NASHVILLE, Tenn. – The National Wild Turkey Federation recognized Rhonda Johnson, Louisiana State Chapter Board of Directors chair and Chopin Committee treasurer, with the Lynn Boykin Hunting Heritage Award for a distinguished career dedicated to preserving hunting heritage and conserving wildlife.
“People ask me if I get paid for volunteer work,” Johnson said. “I tell them, ‘Yes, so much I can’t even take it to the bank.’ I just make small deposits in my heart each year.”
Johnson accepted the award during the 44th annual NWTF Convention and Sport Show.
The Lynn Boykin Hunting Heritage Award’s namesake was a former president and chairperson of the NWTF’s National Board. During her tenure, she emphasized the importance of hunting heritage and helped create a new outlook for the organization. Today, the NWTF’s mission to celebrate and preserve North America’s hunting heritage is some of its most important work.
Johnson has established an immense resume serving the NWTF in multiple capacities, from sitting on the Louisiana Board of Directors to being a committee member for multiple local chapters. In addition, Johnson spends time throughout the year planning and coordinating with partners to prepare properties, acquiring wheelchair accessible hunting blinds, scheduling hunts and reaching out to the community to facilitate participation in the Wheelin’ Sportsmen events.
Johnson’s outside-the-box approach for the NWTF has expanded the typical mentored hunt to include alligator and frog, and she has held additional banquets to raise funds specifically to fund Wheelin’ Sportsmen events. Her approach frees up Super Fund dollars to be used for habitat enhancement.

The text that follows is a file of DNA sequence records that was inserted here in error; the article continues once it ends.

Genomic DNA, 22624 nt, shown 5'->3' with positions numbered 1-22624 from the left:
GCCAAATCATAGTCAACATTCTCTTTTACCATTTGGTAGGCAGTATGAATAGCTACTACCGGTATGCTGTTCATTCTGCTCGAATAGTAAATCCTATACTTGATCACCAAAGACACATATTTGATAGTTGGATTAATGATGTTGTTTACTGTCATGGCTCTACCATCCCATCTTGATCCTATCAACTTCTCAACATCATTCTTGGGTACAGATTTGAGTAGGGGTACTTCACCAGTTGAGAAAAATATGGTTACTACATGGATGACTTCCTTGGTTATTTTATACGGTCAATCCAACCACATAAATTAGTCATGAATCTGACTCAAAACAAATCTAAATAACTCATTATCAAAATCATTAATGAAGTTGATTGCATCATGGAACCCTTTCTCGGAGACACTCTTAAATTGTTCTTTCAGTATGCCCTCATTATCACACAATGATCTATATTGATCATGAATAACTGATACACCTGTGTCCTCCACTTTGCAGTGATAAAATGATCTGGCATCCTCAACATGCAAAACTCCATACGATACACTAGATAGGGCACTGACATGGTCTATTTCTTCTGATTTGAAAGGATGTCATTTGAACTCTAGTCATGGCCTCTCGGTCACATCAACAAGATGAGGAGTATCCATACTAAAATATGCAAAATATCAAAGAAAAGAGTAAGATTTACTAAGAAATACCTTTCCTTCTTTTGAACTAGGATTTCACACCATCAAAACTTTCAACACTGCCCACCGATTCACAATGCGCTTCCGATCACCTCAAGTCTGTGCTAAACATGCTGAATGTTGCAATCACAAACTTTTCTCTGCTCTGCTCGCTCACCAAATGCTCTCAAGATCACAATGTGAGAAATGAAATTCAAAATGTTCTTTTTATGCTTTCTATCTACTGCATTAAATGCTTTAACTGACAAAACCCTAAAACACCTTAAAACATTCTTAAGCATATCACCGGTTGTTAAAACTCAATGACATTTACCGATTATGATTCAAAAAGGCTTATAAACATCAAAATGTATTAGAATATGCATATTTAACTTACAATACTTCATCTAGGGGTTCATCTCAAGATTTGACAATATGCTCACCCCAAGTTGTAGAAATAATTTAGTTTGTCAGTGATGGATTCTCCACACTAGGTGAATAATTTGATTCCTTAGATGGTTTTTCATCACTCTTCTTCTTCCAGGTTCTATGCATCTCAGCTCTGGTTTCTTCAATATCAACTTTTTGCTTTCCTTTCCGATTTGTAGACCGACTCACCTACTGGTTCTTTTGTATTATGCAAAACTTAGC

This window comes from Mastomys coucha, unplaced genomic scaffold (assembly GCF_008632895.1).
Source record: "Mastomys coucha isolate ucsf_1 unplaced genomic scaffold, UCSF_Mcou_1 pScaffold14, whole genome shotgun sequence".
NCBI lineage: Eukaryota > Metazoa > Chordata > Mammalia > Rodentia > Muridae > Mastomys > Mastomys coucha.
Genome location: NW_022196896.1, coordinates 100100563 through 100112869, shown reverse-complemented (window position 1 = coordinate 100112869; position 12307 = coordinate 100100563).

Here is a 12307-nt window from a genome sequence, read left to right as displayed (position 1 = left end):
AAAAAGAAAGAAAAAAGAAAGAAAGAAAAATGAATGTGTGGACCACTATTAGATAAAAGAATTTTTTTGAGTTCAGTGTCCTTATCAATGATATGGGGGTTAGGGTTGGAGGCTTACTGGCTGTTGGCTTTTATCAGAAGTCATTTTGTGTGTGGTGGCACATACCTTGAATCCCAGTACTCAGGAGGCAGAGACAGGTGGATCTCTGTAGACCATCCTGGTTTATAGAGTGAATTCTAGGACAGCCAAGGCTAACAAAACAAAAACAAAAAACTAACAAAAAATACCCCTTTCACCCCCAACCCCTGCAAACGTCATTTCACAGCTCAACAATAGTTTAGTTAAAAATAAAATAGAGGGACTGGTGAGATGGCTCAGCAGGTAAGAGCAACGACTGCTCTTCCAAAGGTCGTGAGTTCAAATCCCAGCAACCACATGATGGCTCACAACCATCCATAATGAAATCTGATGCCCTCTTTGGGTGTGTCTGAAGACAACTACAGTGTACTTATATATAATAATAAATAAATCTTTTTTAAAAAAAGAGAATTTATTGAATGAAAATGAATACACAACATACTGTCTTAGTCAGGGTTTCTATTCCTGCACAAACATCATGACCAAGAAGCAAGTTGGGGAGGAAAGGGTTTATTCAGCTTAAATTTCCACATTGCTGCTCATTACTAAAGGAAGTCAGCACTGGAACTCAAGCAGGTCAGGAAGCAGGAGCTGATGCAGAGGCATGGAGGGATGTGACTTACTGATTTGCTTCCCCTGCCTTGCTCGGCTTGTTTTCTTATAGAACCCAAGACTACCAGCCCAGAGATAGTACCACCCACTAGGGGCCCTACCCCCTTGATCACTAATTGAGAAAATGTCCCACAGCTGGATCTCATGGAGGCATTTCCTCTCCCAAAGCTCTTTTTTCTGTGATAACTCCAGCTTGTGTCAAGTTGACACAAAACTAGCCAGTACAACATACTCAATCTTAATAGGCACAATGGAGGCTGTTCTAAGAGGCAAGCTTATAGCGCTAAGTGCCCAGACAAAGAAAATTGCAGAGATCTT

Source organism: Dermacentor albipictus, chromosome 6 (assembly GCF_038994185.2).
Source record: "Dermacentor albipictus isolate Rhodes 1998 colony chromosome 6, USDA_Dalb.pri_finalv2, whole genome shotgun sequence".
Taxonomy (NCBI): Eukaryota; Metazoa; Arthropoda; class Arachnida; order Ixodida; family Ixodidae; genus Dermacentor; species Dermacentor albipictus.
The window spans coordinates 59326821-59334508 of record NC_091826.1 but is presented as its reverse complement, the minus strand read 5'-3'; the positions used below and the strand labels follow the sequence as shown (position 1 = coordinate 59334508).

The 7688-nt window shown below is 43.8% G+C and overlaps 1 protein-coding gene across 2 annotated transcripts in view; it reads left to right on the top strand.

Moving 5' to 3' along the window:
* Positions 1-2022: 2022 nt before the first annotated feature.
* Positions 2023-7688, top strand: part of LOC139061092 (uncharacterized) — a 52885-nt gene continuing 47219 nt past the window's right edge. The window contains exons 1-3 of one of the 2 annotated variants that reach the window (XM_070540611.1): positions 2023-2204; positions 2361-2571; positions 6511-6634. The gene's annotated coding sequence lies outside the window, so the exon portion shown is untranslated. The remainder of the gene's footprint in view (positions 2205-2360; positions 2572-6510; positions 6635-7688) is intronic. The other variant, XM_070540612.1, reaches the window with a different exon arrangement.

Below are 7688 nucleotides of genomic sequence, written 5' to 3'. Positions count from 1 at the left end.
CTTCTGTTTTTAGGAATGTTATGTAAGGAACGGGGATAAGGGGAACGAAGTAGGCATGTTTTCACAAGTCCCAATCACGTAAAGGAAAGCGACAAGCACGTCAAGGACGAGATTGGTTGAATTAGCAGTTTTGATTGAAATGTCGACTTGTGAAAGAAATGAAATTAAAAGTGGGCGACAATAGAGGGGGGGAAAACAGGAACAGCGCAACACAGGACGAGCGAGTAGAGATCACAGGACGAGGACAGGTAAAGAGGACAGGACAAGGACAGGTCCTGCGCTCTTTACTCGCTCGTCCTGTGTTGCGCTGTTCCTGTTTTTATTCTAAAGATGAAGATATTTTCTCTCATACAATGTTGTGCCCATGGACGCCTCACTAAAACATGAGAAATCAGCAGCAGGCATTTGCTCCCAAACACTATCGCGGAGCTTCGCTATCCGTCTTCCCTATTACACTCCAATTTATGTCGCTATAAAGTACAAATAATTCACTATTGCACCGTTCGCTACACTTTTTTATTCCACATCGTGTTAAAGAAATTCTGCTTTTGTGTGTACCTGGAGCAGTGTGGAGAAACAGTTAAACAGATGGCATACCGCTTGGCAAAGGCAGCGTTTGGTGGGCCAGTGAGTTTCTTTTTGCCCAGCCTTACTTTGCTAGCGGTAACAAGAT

“Rhonda goes well beyond the call of duty,” NWTF CEO Becky Humphries said. “Her innovative thinking and dedication to the NWTF mission has made our presence in Louisiana that much stronger.”
About the National Wild Turkey Federation
When the National Wild Turkey Federation was founded in 1973, there were about 1.3 million wild turkeys in North America. After decades of work, that number hit a historic high of almost 7 million turkeys. To succeed, the NWTF stood behind science-based conservation and hunters' rights. Today, the NWTF is focused on the future of hunting and conservation through its Save the Habitat. Save the Hunt. initiative – a charge that mobilizes science, fundraising and devoted volunteers to conserve or enhance more than 4 million acres of essential wildlife habitat, recruit at least 1.5 million hunters and open access to 500,000 acres for hunting. For more information, visit NWTF.org.